The Queer SF&F Panel from Arisia, with Julia Rios, Don Sakers, and Connie Wilkins

Don Sakers writes reviews for Analog, and has written several books. His website is Meerkat Meade.

Connie Wilkins writes and edits speculative fiction , and has an erotica alter ego named Sacchi Green. She co-edited Heiresses of Russ 2012 with Steve Berman, edited Time Well Bent: Queer Alternate Histories, and most recently, has a story in The Mystical Cat.

Things we discussed: Lethe Press -- Steve Berman publishes works by a number of authors including Tanith Lee and Melissa Scott.

Queers Dig Time Lords -- a book of essays about Doctor Who by QUILTBAG fans. This book will come out in June.

Examples of good, complex characters: *Lesbian werewolves from Silver Moon (recommended by Connie) *Captain Jack Harkness from Doctor Who (recommended by Don) *Helen Magnus from Sanctuary (recommended by Don)

Examples of how stereotypes can be used well: *Promises, Promises by L-J Baker (recommended by Julia) *Xena: Warrior Princess (recommended by audience *Not QUILTBAG, but for SFnal/geek stereotypes: Galaxy Quest and The Big Bang Theory (recommended by Don) *Terry Pratchett's Monstrous Regiment (recommended by Connie) *"The Women Men Don't See", "Houston, Houston, Do You Read?", and "The Girl Who was Plugged In" by James Tiptree Jr. (recommended by audience)

General Recs: Connie: Nicola Griffith, Alyx Dellamonica, Malinda Lo, Tamora Pierce

Don: Geonn Cannon's Railroad Spine (MC pansexual female airship captain)

Julia: Diana Comet and Other Improbable Stories by Sandra McDonald (read one story free at Strange Horizons), Fly Into Fire by Susan Jane Bigelow, "Recognizing Gabe" by Alberto Yáñez

Audience member recommends: Left Hand of Darkness by Ursula K. Le Guin, Octavia Butler, Joss Whedon's Characters

Audience recommends Ellen Kushner (Swordspoint and The Privilege of the Sword)

Julie Andrews recommends Beyond Binary, anthology of genderqueer and sexually fluid speculative fiction edited by Brit Mandelo

Connie Recommends Scheherazade's Facade, fantastic tales of Gender Bending, Cross-Dressing, and Transformation edited by Michael M. Jones

Julia Recommends Machine by Jennifer Pelland (trans audience member seconds the rec)

Jennifer Pelland recommends Lyda Morehouse's Archangel Protocol books

Gillian Daniels recommends Kissing the Witch, collection of nested fairy tales by Emma Donoghue

Audience recommends SteamPowered Lesbian Steampunk Stories edited by JoSelle Vanderhooft (Connie seconds the rec)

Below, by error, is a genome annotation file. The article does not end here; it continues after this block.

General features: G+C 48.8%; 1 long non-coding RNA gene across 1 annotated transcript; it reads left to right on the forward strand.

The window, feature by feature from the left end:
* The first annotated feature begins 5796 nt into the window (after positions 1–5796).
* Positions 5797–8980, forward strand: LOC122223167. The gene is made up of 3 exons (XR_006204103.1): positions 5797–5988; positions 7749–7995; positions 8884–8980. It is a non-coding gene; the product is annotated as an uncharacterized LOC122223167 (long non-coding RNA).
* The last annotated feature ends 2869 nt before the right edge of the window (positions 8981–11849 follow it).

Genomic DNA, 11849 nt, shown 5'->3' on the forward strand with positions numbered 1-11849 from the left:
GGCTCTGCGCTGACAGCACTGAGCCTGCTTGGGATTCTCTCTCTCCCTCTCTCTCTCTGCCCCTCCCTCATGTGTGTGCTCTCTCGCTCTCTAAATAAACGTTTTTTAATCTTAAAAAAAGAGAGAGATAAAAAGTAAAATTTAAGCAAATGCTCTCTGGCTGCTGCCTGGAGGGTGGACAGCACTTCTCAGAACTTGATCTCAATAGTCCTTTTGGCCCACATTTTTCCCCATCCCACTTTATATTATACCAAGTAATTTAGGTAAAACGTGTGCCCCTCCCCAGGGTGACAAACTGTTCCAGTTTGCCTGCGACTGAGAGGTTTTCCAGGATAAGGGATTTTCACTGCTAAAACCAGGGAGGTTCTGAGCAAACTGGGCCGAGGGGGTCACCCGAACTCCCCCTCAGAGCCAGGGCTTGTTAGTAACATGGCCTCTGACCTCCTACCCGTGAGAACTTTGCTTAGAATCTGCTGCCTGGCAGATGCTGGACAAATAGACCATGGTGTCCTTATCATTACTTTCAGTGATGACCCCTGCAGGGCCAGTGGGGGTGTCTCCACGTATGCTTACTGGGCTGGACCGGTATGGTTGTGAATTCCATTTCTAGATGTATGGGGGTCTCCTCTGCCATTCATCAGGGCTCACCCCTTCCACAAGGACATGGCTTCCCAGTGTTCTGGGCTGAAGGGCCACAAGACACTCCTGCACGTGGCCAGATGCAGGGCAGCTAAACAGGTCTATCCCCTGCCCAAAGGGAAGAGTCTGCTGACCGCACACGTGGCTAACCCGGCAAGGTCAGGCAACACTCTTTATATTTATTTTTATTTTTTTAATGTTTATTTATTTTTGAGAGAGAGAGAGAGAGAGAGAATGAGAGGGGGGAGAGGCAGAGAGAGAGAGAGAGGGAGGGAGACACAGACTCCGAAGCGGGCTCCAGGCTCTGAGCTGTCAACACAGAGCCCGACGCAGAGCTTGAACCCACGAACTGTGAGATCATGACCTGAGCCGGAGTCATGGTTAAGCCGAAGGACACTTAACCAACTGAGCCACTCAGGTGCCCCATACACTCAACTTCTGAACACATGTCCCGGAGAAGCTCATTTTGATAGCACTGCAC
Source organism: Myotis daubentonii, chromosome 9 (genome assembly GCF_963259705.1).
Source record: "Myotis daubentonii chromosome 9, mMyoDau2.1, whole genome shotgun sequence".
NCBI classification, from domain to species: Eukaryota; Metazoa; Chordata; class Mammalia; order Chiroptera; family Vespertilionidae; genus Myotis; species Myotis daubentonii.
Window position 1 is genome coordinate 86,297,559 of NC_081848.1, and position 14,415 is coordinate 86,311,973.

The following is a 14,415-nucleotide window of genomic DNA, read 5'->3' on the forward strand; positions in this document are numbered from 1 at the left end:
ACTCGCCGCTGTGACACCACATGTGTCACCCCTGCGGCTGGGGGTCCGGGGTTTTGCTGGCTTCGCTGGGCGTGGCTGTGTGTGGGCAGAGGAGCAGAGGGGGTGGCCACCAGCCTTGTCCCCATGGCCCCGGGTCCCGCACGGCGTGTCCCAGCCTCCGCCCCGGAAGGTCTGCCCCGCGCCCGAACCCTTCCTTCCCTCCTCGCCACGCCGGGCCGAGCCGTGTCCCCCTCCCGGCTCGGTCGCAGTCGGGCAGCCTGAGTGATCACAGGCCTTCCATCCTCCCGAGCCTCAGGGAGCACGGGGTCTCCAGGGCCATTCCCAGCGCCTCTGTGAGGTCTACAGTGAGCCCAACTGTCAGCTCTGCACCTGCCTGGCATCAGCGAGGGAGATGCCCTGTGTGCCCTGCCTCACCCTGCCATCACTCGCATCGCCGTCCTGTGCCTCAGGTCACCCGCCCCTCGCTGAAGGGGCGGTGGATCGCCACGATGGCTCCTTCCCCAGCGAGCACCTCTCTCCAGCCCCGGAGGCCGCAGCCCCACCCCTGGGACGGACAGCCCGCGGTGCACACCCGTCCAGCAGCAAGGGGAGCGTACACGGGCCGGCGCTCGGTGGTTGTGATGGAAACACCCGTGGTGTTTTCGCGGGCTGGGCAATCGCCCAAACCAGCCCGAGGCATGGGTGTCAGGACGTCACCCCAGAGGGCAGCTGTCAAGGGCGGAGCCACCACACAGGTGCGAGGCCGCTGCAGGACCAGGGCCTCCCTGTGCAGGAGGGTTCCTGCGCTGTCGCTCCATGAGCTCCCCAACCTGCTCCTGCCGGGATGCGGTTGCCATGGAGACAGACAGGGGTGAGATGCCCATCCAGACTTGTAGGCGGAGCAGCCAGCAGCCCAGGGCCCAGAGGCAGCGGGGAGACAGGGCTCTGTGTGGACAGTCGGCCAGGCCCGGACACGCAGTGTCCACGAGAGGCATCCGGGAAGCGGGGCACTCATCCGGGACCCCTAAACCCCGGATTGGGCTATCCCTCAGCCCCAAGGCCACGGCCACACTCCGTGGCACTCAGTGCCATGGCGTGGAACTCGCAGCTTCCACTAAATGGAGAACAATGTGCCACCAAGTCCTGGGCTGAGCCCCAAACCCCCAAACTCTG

Connie recs Hellebore and Rue, anthology of lesbian magic users edited by JoSelle Vanderhooft and Catherine Lundoff

Audience recommends Laurie Marks and Diane Duane. Same audience member has Problem/Rec for Lois McMaster Bujold because she writes interesting QUILTBAG characters, but they don't read like people audience member knows in real life. Looks at gender in really interesting ways, but, for instance, bisexual characters let audience member down.

Connie recommends "The Thick Night" by Sunny Moraine (also of note: Sunny's queer space opera novel co-written with Lisa Soem, Line and Orbit is now out)

Don recommends Shadow Man by Melissa Scott, and the works of Marion Zimmer Bradley

Audience member recommends Roz Kaveney's Rhapsody of Blood, and Nalo Hopkison's The Salt Roads

Connie recs Bordertown

Don recs Tiptree Award and Gaylactic Spectrum Award

Audience recommends S.M. Stirling's Nantucket series and Dies the Fire

Julie Andrews recommends TV series Lost Girl, and Australian TV series Outland, which is, alas, only available in Australia

Audience asks for YA QUILTBAG non-issue books. Recs for Malinda Lo, and Radiant Days by Elizabeth Hand.

Resource lists for YA: Rachel Manija Brown's list Yes Gay YA, and Lee Wind's I'm Here, I'm Queer, What the Hell Do I Read?

Don's Act Well Your Part and Lucky in Love, not genre, but gay YA romance in a setting where being gay is not an issue.

General recs for Circlet Press and Crossed Genres

News (after the panel)

Panel Notes from three other Arisia Panels (Trans* and gender variant SF, Asexuality in SF, and Beyond Binary)

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ALA Rainbow and Over the Rainbow lists of QUILTBAG Books

YALSA lists of books (includes Radiant Days) and graphic novels (includes A + E 4ever) for teens.

Crossed Genres submissions call fro QUILTBAG anthology, Fierce Family.

Call for papers for special Feminist SF issue of ADA journal.

House of Commons passed first vote for same sex marriage in the UK. Not done yet, but an encouraging sign.

JoSelle Vanderhooft talks to me about her new novel, Ebenezer. The book is a retelling of A Christmas Carol by Charles Dickens, but with a lesbian protagonist.

One of JoSelle's inspirations was Transforming Scrooge by Joseph D. Cusumano.

JoSelle and I will both be at Arisia at the Westin Waterfront in Boston the week after next (the 18th-21st of January, 2013). There will also be an Outer Alliance snack time hosted by Connie Wilkins on Saturday the 19th from 2pm-4pm in room 1167. Please do say hello!